Hymn of Promise

Natalie Sleeth (1939-1992) began piano lessons at the age of four, gaining a music degree from Wellesley College and an honourary doctorate from West Viriginia Wesleyan College. With over 180 published works, she is considered one of the 20th Century’s most loved composers for children, working for many years at Highland Park United Methodist Church in Texas. Natalie wrote about inspiration for this hymn by “pondering the death of a friend (life and death, death and re­sur­rec­tion), pon­der­ing win­ter and spring (seem­ing op­po­sites), and a T. S. Eliot poem which had the phrase ‘in our end is our be­gin­ning’. These seem­ing­ly con­tra­dic­to­ry pairs led to the the­sis of the song and the hope­ful message that out of one will come the oth­er, when­ev­er God choos­es to bring that about”. Her husband first heard his wife’s hymn shortly before his death and asked it to be sung at his funeral1.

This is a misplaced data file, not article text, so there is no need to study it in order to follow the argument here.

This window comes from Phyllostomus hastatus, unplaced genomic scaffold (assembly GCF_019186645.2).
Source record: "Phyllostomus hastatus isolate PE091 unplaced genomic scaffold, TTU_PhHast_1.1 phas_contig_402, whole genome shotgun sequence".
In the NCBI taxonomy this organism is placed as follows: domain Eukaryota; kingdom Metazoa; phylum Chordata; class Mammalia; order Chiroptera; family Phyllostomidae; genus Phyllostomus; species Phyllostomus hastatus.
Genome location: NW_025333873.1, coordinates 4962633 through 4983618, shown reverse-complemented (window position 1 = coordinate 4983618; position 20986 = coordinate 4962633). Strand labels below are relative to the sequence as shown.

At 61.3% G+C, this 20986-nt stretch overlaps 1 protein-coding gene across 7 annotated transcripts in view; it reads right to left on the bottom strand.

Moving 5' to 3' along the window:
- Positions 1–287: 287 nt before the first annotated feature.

In the bulb there is a flower;
In the seed, an apple tree;
In cocoons, a hidden promise:
Butterflies will soon be free!
In the cold and snow of winter
There’s a spring that waits to be,
Unrevealed until its season,
Something God alone can see.

There’s a song in every silence,
Seeking word and melody;
There’s a dawn in every darkness,
Bringing hope to you and me.
From the past will come the future;
What it holds, a mystery,
Unrevealed until its season,
Something God alone can see.

In our end is our beginning;
In our time, infinity;
In our doubt there is believing;
In our life, eternity,
In our death, a resurrection;
At the last, a victory,
Unrevealed until it’s season,
Something God alone can see.

1page 91 – Leeman, D. and Leeman, B., 2022. Our Hymns, Our Heritage: A Student Guide to Songs of the Church

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